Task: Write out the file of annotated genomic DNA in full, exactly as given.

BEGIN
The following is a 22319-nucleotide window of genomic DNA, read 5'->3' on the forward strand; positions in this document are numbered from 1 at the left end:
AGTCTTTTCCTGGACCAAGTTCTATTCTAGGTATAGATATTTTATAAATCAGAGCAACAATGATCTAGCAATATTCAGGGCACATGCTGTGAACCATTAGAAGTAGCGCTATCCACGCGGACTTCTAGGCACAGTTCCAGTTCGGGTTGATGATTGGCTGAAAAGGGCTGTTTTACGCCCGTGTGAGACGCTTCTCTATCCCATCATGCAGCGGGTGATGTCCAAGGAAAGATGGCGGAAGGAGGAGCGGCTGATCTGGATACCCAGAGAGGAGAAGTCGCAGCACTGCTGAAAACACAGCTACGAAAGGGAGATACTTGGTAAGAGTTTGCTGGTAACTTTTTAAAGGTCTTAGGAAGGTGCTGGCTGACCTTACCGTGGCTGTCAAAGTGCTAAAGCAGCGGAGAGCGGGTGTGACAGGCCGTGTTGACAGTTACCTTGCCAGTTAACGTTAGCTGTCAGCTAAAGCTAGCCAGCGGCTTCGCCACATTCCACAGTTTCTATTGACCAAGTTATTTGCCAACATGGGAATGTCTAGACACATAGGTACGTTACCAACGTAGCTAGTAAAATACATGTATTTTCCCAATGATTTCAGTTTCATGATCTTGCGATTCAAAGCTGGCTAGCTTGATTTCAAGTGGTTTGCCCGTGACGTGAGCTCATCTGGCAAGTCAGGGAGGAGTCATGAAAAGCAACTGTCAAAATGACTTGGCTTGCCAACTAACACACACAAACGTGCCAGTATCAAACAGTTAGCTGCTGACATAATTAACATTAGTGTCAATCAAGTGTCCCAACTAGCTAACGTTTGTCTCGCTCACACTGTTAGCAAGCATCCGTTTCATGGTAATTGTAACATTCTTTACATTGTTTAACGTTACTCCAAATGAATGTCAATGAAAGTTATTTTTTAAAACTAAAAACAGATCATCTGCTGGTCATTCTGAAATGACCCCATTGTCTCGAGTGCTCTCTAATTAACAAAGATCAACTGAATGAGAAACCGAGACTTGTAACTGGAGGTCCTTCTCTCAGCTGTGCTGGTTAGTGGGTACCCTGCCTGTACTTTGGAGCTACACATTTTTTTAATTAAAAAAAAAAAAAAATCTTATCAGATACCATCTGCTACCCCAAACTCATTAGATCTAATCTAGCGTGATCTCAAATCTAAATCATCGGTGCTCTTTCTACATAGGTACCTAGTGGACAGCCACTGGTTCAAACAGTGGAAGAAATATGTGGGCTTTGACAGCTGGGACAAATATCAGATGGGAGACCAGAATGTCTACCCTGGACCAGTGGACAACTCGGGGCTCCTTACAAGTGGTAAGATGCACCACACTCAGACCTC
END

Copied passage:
The following is a 22319-nucleotide window of genomic DNA, read 5'->3' on the forward strand; positions in this document are numbered from 1 at the left end:
AGTCTTTTCCTGGACCAAGTTCTATTCTAGGTATAGATATTTTATAAATCAGAGCAACAATGATCTAGCAATATTCAGGGCACATGCTGTGAACCATTAGAAGTAGCGCTATCCACGCGGACTTCTAGGCACAGTTCCAGTTCGGGTTGATGATTGGCTGAAAAGGGCTGTTTTACGCCCGTGTGAGACGCTTCTCTATCCCATCATGCAGCGGGTGATGTCCAAGGAAAGATGGCGGAAGGAGGAGCGGCTGATCTGGATACCCAGAGAGGAGAAGTCGCAGCACTGCTGAAAACACAGCTACGAAAGGGAGATACTTGGTAAGAGTTTGCTGGTAACTTTTTAAAGGTCTTAGGAAGGTGCTGGCTGACCTTACCGTGGCTGTCAAAGTGCTAAAGCAGCGGAGAGCGGGTGTGACAGGCCGTGTTGACAGTTACCTTGCCAGTTAACGTTAGCTGTCAGCTAAAGCTAGCCAGCGGCTTCGCCACATTCCACAGTTTCTATTGACCAAGTTATTTGCCAACATGGGAATGTCTAGACACATAGGTACGTTACCAACGTAGCTAGTAAAATACATGTATTTTCCCAATGATTTCAGTTTCATGATCTTGCGATTCAAAGCTGGCTAGCTTGATTTCAAGTGGTTTGCCCGTGACGTGAGCTCATCTGGCAAGTCAGGGAGGAGTCATGAAAAGCAACTGTCAAAATGACTTGGCTTGCCAACTAACACACACAAACGTGCCAGTATCAAACAGTTAGCTGCTGACATAATTAACATTAGTGTCAATCAAGTGTCCCAACTAGCTAACGTTTGTCTCGCTCACACTGTTAGCAAGCATCCGTTTCATGGTAATTGTAACATTCTTTACATTGTTTAACGTTACTCCAAATGAATGTCAATGAAAGTTATTTTTTAAAACTAAAAACAGATCATCTGCTGGTCATTCTGAAATGACCCCATTGTCTCGAGTGCTCTCTAATTAACAAAGATCAACTGAATGAGAAACCGAGACTTGTAACTGGAGGTCCTTCTCTCAGCTGTGCTGGTTAGTGGGTACCCTGCCTGTACTTTGGAGCTACACATTTTTTTAATTAAAAAAAAAAAAAAATCTTATCAGATACCATCTGCTACCCCAAACTCATTAGATCTAATCTAGCGTGATCTCAAATCTAAATCATCGGTGCTCTTTCTACATAGGTACCTAGTGGACAGCCACTGGTTCAAACAGTGGAAGAAATATGTGGGCTTTGACAGCTGGGACAAATATCAGATGGGAGACCAGAATGTCTACCCTGGACCAGTGGACAACTCGGGGCTCCTTACAAGTGGTAAGATGCACCACACTCAGACCTC